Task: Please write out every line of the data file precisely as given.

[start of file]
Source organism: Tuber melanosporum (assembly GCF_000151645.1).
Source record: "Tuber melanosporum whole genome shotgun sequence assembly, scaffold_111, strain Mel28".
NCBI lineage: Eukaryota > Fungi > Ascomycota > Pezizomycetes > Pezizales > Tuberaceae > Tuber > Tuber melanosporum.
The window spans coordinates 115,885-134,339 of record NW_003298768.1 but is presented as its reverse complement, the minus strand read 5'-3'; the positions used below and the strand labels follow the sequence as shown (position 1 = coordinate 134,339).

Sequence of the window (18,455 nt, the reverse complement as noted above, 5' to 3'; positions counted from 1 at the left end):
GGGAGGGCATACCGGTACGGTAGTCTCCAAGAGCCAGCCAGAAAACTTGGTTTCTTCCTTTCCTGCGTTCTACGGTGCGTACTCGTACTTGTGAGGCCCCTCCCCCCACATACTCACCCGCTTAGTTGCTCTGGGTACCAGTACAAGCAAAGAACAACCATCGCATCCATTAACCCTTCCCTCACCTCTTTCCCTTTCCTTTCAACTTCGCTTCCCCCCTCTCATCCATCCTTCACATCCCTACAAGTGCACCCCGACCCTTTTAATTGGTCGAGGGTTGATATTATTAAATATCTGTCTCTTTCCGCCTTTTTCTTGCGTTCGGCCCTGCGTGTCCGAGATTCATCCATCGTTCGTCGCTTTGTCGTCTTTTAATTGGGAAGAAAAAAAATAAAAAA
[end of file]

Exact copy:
Source organism: Tuber melanosporum (assembly GCF_000151645.1).
Source record: "Tuber melanosporum whole genome shotgun sequence assembly, scaffold_111, strain Mel28".
NCBI lineage: Eukaryota > Fungi > Ascomycota > Pezizomycetes > Pezizales > Tuberaceae > Tuber > Tuber melanosporum.
The window spans coordinates 115,885-134,339 of record NW_003298768.1 but is presented as its reverse complement, the minus strand read 5'-3'; the positions used below and the strand labels follow the sequence as shown (position 1 = coordinate 134,339).

Sequence of the window (18,455 nt, the reverse complement as noted above, 5' to 3'; positions counted from 1 at the left end):
GGGAGGGCATACCGGTACGGTAGTCTCCAAGAGCCAGCCAGAAAACTTGGTTTCTTCCTTTCCTGCGTTCTACGGTGCGTACTCGTACTTGTGAGGCCCCTCCCCCCACATACTCACCCGCTTAGTTGCTCTGGGTACCAGTACAAGCAAAGAACAACCATCGCATCCATTAACCCTTCCCTCACCTCTTTCCCTTTCCTTTCAACTTCGCTTCCCCCCTCTCATCCATCCTTCACATCCCTACAAGTGCACCCCGACCCTTTTAATTGGTCGAGGGTTGATATTATTAAATATCTGTCTCTTTCCGCCTTTTTCTTGCGTTCGGCCCTGCGTGTCCGAGATTCATCCATCGTTCGTCGCTTTGTCGTCTTTTAATTGGGAAGAAAAAAAATAAAAAA